So, I took it for a test ride and had a whole load of doubts start stacking up.

When I took it back I had to say, “no, sorry, it is not the bike for me”.

The power delivery is epic and gets top marks.

But, it’s not all about the engine is it.

Town work was cumbersome with the dreadful gearbox clunking at every gear change, in such a way that mothers grab their children to shelter their ears. I do like the quick shift and the hill start assist though.

The radio performance (through the speakers) is well below expectation.

 

Riding adjustments seem to take so many stabs of the mode select and wonder wheel to get where you want.

 

Rider modes always seemed harsh even when set to rain / soft the bike seemed to crash over the UK's poorly surfaced roads (in comparison to my Ohlins equipped RT).

The screen was sort of OK, but the Seat is a joke. It is rock hard and slides you forward and although not visible to the eye, seems to have a ridge across it.

Pillion commented much the same about the firmness of the seat and also the ease with which she seemed to slide forward on it.

The indicator switch - Who sanctioned the demise of the left for left, right for right buttons on the earlier RT's? It requires significant thumb movement to actuate the switch.

Even worse was the hi beam/low beam dip switch! This does not fall naturally to hand and should do. Especially if you have your bike equipped with eye melting lights such as Darla/Erica etc.

The wonder wheel forces all important controls too far along the handlebar. The horn switch should be converted to the hi beam control to improve things.

Disappointed with the hysteresis of the cruise control. In everyday riding I was experiencing something like a 5mph speed variation before the bike catches up. So, for example on the level with the control set to 50mph, we come to an incline and the speed can drop to 45 before it is trying to bring the speed back to the set value. Likewise once you have crested a hill and start to go down the other side the bike overspeeds a few mph before closing the throttle sufficiently. My cars don't do this. so why should the bike with all the electronic comm’s between the wheel speed sensors, throttle position, and ignition loops!

Also disappointed that removal of the top box required the contents of the box to be removed and the floor to be lifted.

Storage space for everyday touring junk is lacking too.

The side stand is awkward to retract and the foot is somewhat small.

Disappointing that the satnav is not lockable.

So for now, my old 1150 will have to roll some more miles.

 

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Damn Andys,

 

my hold back other than going to a WC bike again is that they have yet to put colors on it that I want to pay for. That blue they got now would look spectacular on a Versa... where is our true black, red, or even white? I would love a blue like my Z4 has, but twice they had had blues and both just don't work for me

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Also disappointed that removal of the top box required the contents of the box to be removed and the floor to be lifted.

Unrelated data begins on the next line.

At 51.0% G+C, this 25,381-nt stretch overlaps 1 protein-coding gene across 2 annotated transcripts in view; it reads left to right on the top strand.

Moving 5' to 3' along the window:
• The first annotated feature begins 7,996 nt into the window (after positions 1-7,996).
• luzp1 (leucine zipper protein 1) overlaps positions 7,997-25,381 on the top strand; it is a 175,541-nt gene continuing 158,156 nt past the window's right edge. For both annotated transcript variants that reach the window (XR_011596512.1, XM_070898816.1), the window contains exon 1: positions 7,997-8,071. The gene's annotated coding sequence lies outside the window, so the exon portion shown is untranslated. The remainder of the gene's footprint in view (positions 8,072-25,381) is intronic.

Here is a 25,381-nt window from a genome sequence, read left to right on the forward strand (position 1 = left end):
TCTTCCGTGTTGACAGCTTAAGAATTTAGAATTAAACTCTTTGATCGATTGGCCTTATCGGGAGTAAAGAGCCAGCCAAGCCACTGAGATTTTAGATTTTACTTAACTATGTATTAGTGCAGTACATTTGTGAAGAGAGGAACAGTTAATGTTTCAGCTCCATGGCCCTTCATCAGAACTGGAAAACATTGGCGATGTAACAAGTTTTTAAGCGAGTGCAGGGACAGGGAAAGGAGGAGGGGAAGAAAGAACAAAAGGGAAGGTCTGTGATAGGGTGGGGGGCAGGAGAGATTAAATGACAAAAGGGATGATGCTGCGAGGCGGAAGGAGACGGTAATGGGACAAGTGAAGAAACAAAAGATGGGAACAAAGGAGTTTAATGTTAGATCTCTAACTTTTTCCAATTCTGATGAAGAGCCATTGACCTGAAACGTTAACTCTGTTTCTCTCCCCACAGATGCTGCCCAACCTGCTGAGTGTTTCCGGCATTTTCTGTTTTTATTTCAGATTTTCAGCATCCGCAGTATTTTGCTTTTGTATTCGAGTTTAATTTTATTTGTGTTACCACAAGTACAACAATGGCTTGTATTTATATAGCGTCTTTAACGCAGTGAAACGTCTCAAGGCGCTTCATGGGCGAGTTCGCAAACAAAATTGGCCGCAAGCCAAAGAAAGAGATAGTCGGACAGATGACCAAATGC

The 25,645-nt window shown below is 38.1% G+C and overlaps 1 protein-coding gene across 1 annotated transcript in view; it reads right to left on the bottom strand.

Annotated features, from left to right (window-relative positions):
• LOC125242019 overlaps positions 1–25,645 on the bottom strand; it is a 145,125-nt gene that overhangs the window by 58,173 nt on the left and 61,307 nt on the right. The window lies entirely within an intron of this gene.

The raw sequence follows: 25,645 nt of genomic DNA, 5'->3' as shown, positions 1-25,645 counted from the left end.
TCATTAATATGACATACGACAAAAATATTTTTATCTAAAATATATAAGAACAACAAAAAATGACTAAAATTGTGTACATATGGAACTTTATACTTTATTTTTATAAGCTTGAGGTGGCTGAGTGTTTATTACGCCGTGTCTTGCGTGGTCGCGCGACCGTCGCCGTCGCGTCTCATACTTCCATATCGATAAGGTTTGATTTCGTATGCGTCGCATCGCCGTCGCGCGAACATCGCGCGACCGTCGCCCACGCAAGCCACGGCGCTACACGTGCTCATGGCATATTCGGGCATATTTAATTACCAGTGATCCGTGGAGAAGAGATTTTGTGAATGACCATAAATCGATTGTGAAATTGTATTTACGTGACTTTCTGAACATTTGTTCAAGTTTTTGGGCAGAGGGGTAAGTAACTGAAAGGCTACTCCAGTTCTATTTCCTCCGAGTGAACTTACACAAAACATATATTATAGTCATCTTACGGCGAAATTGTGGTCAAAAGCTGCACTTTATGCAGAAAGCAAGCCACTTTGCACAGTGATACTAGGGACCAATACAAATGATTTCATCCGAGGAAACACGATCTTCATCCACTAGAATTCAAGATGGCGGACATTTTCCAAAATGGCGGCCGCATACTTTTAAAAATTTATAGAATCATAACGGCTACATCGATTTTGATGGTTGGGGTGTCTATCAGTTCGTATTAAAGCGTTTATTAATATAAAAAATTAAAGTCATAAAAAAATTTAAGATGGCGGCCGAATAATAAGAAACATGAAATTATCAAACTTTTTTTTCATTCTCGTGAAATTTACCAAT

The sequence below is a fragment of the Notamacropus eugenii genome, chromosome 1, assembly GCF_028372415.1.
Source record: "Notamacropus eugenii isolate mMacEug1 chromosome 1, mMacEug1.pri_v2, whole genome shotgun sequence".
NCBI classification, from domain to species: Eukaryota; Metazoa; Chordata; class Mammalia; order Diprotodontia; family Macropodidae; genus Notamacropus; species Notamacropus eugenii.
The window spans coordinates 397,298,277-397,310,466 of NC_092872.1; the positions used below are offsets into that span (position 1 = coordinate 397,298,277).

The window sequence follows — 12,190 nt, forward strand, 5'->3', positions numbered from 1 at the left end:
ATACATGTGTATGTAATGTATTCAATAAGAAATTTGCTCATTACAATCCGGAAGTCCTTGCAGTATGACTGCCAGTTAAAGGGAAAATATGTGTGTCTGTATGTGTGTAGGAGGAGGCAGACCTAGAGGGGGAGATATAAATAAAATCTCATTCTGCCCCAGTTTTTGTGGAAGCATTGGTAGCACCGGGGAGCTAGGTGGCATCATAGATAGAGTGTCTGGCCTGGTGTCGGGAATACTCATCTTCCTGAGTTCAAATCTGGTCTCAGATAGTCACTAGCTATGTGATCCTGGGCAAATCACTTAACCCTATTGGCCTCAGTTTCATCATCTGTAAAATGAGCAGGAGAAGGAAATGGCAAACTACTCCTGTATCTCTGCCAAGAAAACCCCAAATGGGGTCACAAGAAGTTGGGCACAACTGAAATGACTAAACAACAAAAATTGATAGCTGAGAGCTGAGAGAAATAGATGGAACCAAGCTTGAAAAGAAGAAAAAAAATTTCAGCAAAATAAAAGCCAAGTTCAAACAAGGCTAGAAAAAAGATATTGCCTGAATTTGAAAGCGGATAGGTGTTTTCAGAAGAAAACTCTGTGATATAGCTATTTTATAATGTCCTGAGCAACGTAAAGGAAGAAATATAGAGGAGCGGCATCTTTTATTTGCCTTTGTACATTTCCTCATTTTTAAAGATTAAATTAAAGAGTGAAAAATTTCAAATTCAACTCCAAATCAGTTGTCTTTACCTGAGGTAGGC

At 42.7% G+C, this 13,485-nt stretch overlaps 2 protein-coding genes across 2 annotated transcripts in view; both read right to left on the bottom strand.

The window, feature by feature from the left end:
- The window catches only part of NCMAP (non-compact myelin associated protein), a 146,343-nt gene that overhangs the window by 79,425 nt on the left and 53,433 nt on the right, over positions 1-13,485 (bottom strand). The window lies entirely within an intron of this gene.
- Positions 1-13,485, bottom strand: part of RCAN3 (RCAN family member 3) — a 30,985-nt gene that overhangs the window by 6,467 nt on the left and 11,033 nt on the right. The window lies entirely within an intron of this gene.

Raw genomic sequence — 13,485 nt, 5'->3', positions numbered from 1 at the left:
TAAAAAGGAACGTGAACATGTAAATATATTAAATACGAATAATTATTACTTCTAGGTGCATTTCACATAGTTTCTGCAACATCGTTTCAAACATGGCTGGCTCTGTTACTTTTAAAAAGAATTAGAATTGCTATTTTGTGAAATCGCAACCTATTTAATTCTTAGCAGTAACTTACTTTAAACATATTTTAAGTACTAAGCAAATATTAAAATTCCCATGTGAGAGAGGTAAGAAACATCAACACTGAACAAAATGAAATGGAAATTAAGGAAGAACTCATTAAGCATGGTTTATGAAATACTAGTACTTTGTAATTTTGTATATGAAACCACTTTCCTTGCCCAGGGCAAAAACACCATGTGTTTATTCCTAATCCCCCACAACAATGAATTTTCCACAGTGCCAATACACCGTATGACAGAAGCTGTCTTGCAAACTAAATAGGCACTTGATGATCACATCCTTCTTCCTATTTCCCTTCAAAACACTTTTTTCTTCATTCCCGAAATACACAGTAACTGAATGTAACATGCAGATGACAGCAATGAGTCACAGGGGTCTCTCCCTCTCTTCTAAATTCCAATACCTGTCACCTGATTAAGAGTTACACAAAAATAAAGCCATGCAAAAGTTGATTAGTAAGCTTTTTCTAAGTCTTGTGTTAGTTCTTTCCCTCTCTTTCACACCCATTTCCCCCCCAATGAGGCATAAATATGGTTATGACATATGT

Not-so-brilliant design for pricey touring luggage, but they probably expect you to buy their pricey box liner, too.

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W

The indicator switch - Who sanctioned the demise of the left for left, right for right buttons on the earlier RT's? It requires significant thumb movement to actuate the switch.

Not to hijack this thread, just an observation here. I personally would love to have the single indicator switch like I had on my Kawi. Two reasons: 1. I have short thumbs and it makes it difficult to reach the right switch without moving my hand around on the throttle, 2. I don't want my right hand doing anything but manipulating the throttle and front brakes. Anything else is a distraction. Just my $.02 worth. That said, I'd probably love that feature of this bike.

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Not to hijack this thread, just an observation here. I personally would love to have the single indicator switch like I had on my Kawi. Two reasons: 1. I have short thumbs and it makes it difficult to reach the right switch without moving my hand around on the throttle, 2. I don't want my right hand doing anything but manipulating the throttle and front brakes. Anything else is a distraction. Just my $.02 worth. That said, I'd probably love that feature of this bike.
Add the space that the multi-function scroll wheel takes up and it is a reach for even longer thumbs. I most times have to move my left hand to activate the switch.

 

Frank

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Well, here's an interesting thing.

This isn't meant to be a swipe at anyone who has the new bike. It is just to help folk who are in a quandary about it to consider some of the bikes weaknesses.

 

I have an old 1150RT and love the looks of the new RT LC.

 

I have ridden a few of them before and they are astounding bikes. However because I was never in a position to buy one, I overlooked the minutiae of details that effect me in day to day usage.

 

Here's the thing. I went to my FANTASTIC dealer (CW Motorcycles -Dorchester) with my cheque book. They had a FULLY stacked ebony that I was going to buy.

 

So, I took it for a test ride and had a whole load of doubts start stacking up.

When I took it back I had to say, “no, sorry, it is not the bike for me”.

The power delivery is epic and gets top marks.

But, it’s not all about the engine is it.

Town work was cumbersome with the dreadful gearbox clunking at every gear change, in such a way that mothers grab their children to shelter their ears. I do like the quick shift and the hill start assist though.

The radio performance (through the speakers) is well below expectation.

 

Riding adjustments seem to take so many stabs of the mode select and wonder wheel to get where you want.

 

Rider modes always seemed harsh even when set to rain / soft the bike seemed to crash over the UK's poorly surfaced roads (in comparison to my Ohlins equipped RT).

The screen was sort of OK, but the Seat is a joke. It is rock hard and slides you forward and although not visible to the eye, seems to have a ridge across it.

Pillion commented much the same about the firmness of the seat and also the ease with which she seemed to slide forward on it.